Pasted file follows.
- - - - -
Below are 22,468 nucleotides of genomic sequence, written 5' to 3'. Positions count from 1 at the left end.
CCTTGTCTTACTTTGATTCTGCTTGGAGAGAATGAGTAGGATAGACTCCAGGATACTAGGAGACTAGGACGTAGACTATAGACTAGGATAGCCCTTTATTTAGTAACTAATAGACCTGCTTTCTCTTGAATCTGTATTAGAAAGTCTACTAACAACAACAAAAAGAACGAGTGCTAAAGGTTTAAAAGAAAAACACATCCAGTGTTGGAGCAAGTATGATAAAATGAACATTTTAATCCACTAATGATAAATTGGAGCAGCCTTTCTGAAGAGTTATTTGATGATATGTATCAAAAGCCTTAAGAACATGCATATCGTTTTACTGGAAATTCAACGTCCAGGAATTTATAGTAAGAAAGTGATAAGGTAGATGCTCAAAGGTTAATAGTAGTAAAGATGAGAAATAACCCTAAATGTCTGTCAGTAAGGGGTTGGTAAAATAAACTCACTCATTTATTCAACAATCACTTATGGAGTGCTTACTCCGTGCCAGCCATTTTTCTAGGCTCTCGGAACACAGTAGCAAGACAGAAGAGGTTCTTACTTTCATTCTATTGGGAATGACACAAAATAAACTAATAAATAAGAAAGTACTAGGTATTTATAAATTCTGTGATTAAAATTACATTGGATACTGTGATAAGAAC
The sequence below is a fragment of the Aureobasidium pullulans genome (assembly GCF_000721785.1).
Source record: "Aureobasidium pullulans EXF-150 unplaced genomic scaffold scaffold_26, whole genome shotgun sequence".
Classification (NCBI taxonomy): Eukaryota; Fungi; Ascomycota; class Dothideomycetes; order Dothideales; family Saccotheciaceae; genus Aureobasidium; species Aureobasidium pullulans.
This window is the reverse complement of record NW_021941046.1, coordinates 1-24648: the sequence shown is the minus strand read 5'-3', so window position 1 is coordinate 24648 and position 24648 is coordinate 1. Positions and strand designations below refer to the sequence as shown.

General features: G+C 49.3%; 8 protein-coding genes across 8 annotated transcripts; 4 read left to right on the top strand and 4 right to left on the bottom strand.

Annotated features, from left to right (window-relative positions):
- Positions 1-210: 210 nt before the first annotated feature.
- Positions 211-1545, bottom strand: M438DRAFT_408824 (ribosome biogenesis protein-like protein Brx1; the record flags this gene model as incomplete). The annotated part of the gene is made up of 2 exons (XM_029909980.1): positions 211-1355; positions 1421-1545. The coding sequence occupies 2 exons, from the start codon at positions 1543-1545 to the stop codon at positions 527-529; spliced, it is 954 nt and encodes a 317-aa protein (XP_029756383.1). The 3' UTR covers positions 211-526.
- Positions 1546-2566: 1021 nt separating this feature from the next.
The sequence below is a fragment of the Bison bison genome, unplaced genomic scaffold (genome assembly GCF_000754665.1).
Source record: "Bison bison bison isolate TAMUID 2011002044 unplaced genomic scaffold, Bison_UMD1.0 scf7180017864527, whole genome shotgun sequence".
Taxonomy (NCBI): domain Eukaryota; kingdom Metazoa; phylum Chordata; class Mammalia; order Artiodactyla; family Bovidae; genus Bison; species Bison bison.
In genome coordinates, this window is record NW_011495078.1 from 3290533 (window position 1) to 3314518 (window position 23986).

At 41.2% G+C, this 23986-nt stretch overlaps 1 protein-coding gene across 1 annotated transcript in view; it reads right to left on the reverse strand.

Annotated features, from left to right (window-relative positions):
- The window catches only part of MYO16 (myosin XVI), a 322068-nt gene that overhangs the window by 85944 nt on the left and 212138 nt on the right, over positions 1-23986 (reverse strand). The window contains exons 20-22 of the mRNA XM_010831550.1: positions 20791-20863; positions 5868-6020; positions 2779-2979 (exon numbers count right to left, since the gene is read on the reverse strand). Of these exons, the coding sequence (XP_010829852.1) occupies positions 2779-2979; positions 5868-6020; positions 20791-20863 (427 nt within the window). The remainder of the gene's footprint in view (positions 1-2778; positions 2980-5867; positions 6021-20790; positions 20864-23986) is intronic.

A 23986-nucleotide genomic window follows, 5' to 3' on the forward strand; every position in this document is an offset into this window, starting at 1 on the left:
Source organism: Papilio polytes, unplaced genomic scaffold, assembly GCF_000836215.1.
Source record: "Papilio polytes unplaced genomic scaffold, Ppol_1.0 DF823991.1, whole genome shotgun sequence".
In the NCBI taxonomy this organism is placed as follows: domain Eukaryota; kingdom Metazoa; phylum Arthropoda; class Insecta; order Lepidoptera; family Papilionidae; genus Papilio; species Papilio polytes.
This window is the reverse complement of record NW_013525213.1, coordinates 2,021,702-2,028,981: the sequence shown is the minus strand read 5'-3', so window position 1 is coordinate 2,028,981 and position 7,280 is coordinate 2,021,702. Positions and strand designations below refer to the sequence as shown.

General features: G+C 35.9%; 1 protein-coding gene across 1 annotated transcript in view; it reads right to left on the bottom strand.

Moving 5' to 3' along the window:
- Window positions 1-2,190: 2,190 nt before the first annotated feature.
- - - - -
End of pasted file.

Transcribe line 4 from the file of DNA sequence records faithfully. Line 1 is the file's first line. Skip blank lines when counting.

Source record: "Aureobasidium pullulans EXF-150 unplaced genomic scaffold scaffold_26, whole genome shotgun sequence".